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Original Issue

Atop the pack in the MAC

Despite 32 points by a Bowling Green guard so eccentric that strange occurrences are named after him, Central Michigan captured the title

When Central Michigan finally comes down from the euphoria of its incredible overtime victory, the Chippewas should dedicate the Mid-American Conference championship that they won last week to a talented, eccentric guard on the team they defeated, Bowling Green's 6-foot Jeff Montgomery. At Bowling Green "A Montgomery" is defined as "anything that's too weird to be believed," which is a solid description of Montgomery, the MAC race and its final night.

This season's finish was the tightest in the history of the MAC, where close races are a tradition. In seven of the past 10 years, the title has been decided in the final game. Central Michigan came into last week's finale tied for first place with Bowling Green and Toledo. Each had a conference record of 9-4, and each had squeaked into position to take the championship and earn a spot in the NCAA tournament with a last-second win. The week before, Central's Denny Parks had hit a jumper at the buzzer to defeat Western Michigan 74-72. Earlier Toledo's Larry Cole had done the same to Miami of Ohio. And against Western Michigan last month, Montgomery had shot from 18 feet, the ball hitting the rim and bouncing back to him. With one second remaining, he flipped it up again. This time the ball went in as the radio announcer screamed, "A Double Montgomery!"

That set the stage for the final night, with noncontender Western Michigan playing at Toledo and Central at Bowling Green. The day before the most important game of his life, the Falcons' star guard swears he downed 23 beers—just to get ready. Montgomery, it turns out, is the ultimate Montgomery.

The Central Michigan players were more temperate. They stayed at an out-of-town motel, where they could pinch themselves in peace. The Mount Pleasant school joined the Mid-American Conference only three years ago, and had finished sixth, then fourth in basketball. Now Central was on the verge of winning it all.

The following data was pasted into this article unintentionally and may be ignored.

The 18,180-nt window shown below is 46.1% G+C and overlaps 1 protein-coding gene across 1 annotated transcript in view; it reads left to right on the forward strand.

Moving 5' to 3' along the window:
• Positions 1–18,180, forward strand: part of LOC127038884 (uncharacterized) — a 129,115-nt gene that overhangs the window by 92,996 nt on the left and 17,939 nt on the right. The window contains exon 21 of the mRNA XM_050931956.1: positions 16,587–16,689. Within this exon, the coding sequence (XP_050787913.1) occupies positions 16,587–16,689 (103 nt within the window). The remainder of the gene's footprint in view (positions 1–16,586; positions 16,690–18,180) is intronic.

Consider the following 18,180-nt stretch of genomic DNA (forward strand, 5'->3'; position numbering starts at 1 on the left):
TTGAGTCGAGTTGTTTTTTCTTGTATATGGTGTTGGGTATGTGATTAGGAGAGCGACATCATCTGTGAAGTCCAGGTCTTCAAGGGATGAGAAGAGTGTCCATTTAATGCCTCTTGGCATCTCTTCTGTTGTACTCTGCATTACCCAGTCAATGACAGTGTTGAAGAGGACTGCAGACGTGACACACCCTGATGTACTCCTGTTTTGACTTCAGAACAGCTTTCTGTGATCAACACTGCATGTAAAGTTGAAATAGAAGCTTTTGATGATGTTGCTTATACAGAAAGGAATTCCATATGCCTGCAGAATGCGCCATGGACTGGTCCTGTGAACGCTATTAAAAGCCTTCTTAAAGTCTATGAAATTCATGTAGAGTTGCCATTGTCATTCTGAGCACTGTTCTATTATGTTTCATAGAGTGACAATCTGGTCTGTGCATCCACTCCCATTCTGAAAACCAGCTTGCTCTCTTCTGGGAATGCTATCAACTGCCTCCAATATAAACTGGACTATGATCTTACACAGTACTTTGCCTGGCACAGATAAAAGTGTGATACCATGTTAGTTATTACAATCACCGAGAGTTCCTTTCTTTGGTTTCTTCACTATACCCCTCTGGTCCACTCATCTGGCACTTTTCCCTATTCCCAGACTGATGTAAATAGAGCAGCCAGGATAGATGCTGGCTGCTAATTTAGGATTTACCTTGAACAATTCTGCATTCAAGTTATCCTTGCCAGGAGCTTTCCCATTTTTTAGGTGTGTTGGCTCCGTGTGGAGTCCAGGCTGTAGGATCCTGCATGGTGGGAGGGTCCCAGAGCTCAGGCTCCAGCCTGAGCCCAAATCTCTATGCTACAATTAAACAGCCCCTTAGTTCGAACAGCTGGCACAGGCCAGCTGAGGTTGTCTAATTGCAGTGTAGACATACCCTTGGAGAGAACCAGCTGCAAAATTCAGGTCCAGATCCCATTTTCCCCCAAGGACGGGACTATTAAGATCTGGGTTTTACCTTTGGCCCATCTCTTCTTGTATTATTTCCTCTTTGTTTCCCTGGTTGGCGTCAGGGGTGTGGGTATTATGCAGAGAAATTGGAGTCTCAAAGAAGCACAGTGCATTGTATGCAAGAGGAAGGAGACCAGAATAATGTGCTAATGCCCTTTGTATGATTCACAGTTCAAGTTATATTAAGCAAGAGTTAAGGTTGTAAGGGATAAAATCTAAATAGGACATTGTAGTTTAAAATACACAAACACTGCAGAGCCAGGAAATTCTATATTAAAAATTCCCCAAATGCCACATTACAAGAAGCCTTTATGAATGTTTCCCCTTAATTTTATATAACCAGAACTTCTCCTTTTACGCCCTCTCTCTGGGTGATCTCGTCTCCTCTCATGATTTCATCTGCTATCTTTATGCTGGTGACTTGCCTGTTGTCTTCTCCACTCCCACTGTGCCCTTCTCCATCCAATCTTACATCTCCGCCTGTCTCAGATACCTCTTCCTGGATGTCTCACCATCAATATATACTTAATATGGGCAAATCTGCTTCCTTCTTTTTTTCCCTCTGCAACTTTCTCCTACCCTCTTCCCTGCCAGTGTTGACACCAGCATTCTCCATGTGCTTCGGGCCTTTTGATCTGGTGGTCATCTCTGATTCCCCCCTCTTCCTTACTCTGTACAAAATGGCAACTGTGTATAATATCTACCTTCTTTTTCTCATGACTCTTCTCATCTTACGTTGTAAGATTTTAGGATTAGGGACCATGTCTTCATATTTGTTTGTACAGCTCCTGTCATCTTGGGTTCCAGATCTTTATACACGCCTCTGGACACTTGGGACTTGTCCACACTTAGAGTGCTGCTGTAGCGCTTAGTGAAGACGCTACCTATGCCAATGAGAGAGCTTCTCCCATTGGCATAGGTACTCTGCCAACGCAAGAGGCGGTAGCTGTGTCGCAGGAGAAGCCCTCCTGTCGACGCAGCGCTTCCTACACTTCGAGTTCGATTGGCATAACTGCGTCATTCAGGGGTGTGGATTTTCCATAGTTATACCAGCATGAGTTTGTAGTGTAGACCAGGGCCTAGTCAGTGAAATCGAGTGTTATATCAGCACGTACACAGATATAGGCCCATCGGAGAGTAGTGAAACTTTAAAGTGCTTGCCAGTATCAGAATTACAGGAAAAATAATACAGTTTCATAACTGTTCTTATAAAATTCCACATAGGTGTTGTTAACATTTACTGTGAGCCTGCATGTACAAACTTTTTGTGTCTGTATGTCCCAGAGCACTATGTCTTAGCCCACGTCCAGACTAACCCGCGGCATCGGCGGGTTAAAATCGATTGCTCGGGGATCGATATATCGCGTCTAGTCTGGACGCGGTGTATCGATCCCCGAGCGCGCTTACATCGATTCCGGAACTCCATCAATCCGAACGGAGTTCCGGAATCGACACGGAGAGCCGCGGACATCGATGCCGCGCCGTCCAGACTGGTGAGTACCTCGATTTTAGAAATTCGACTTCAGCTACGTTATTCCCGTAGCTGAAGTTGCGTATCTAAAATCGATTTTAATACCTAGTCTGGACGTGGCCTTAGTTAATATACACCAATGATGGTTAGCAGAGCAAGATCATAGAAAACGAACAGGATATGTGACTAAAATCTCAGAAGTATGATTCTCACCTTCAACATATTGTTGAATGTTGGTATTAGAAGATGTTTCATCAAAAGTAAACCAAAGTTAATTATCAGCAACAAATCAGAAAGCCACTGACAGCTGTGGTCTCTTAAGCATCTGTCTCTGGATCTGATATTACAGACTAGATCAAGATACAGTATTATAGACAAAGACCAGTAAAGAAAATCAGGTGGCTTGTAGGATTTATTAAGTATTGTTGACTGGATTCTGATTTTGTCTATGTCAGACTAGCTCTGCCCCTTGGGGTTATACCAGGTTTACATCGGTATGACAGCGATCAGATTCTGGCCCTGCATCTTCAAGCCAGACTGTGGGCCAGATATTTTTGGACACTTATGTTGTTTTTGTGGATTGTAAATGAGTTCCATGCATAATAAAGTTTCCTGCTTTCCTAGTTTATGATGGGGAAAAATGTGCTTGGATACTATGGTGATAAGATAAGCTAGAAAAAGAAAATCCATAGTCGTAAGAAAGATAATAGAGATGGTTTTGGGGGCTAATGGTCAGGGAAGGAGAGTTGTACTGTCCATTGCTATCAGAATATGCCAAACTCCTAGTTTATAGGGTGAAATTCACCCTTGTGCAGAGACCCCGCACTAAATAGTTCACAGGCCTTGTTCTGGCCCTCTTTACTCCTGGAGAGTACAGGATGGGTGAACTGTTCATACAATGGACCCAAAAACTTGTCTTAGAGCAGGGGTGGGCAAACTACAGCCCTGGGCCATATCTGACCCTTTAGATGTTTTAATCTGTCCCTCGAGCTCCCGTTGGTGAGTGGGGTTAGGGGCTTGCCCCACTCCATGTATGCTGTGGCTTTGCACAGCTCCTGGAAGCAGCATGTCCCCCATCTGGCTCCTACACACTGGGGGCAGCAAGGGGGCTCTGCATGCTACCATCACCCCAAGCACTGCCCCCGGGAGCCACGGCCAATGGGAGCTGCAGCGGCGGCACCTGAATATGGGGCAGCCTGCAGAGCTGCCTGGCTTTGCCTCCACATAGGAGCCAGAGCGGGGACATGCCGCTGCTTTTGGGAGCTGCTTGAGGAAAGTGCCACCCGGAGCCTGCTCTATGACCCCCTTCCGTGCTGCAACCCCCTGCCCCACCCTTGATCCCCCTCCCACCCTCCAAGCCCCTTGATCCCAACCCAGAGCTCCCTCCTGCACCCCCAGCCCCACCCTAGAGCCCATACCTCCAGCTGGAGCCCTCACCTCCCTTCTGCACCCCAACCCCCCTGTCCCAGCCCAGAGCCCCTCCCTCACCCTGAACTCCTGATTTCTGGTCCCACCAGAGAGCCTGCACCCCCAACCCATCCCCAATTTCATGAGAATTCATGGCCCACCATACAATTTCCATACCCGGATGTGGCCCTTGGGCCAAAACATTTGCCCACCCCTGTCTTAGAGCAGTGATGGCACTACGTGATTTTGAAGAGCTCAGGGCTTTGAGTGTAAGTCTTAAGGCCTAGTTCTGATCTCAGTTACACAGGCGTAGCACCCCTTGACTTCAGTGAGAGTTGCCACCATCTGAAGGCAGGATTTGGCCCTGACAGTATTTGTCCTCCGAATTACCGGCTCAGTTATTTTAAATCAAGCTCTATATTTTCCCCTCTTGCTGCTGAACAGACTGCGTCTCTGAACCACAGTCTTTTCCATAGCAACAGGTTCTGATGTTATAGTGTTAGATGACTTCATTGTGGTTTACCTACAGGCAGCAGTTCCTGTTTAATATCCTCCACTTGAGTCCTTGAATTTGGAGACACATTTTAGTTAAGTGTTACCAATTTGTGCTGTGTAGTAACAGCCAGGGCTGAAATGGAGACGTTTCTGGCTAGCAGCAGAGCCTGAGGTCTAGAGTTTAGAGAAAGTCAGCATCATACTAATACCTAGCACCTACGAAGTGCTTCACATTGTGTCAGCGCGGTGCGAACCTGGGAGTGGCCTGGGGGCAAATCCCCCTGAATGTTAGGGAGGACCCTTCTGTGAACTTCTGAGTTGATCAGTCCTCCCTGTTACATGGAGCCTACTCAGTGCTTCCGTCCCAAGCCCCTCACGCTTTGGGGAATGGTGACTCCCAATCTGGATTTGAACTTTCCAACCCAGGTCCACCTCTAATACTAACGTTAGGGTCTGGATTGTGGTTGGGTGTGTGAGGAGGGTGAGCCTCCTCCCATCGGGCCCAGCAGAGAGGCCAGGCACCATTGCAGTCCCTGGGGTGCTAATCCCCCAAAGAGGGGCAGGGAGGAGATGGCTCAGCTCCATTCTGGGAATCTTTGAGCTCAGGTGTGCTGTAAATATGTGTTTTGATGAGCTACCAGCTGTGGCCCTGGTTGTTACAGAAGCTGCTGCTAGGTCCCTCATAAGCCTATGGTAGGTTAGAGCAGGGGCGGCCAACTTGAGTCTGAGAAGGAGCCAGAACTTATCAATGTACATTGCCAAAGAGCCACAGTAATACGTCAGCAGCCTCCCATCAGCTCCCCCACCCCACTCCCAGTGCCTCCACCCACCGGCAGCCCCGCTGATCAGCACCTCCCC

But at the start of the game at Bowling Green, the Chippewas looked like dead braves. Montgomery was everywhere: dribbling, scooting through the defense, passing, shooting and scoring. Near the end of the first half, the ball was about to go out of bounds when Montgomery lunged after it. Flipping the ball backward, he smacked it off the head of Central's Dan Roundfield and out of bounds, giving it to the Falcons. It was A Montgomery in reverse. Plays like that and Montgomery's 16 points helped Bowling Green to gain a 39-32 halftime lead.

Between halves fans in the Falcons' Anderson Arena were anxiously awaiting the score from Toledo, only 25 miles up Interstate 75. Central Michigan had lost twice to Toledo earlier in the season, so it could not win the championship merely by beating Bowling Green. Toledo would have to lose. And as for Toledo, it could win only with a combination of a victory over Western Michigan and a loss by the Falcons.

The second half did not begin any more promisingly for Central and Toledo than the first period had ended. On one play, Montgomery tried to pass to a teammate underneath the basket and an alert Chippewa deflected the ball off the backboard and back into Montgomery's hands. He then hit a 10-foot jumper to complete another Montgomery. But despite Montgomery's best Montgomerys, the game remained close, mostly because Bowling Green's other shooters were ice cold. Forward Skip Howard, who in his last two games had totaled 34 points, was on his way to a two-point night, and Roundfield, the nation's second-leading shooter coming into the game with a .627 percentage, would end up with a 7 for 17 night. Meanwhile, Central's 6'3" Guard Jim McElroy and 6'6" Forward Russ Davis had turned red hot. Montgomery scored 12 points in the first 10 minutes of the second half, but McElroy put in 11 to tie the score at 55. Then Davis' 10-foot jumper put the Chippewas ahead 61-59. It was the first time they had been in the lead since the middle of the first half.

Still Montgomery, who finished with 32 points, kept his team in the game. At 3:46 his 15-foot jumper brought the Falcons to within three points at 75-72. With 2:02 left Montgomery narrowed Central's lead to 77-75 with a foul shot. Teammate Steve Cooper then tied the score at 77 with a breakaway layup. But suddenly Montgomery was writhing on the floor. Some who know him thought he was trying for A Montgomery in acting. Actually, he had a cramp in his calf.

Montgomery returned to the lineup and played the first three minutes of the overtime before his legs gave out again, leaving it to McElroy to determine the outcome. He scored all five of the Chippewas' overtime points to give them an 82-80 win.

Toledo had lost to Western Michigan 85-68, but the excitement of the game at Bowling Green briefly made Central forget there was a championship to be had. "I was in the locker room for five minutes before it hit me, and then I yelled, 'We're Mid-American champs,' " said Central Coach Dick Parfitt.

It had been that kind of night—A Montgomery from beginning to end.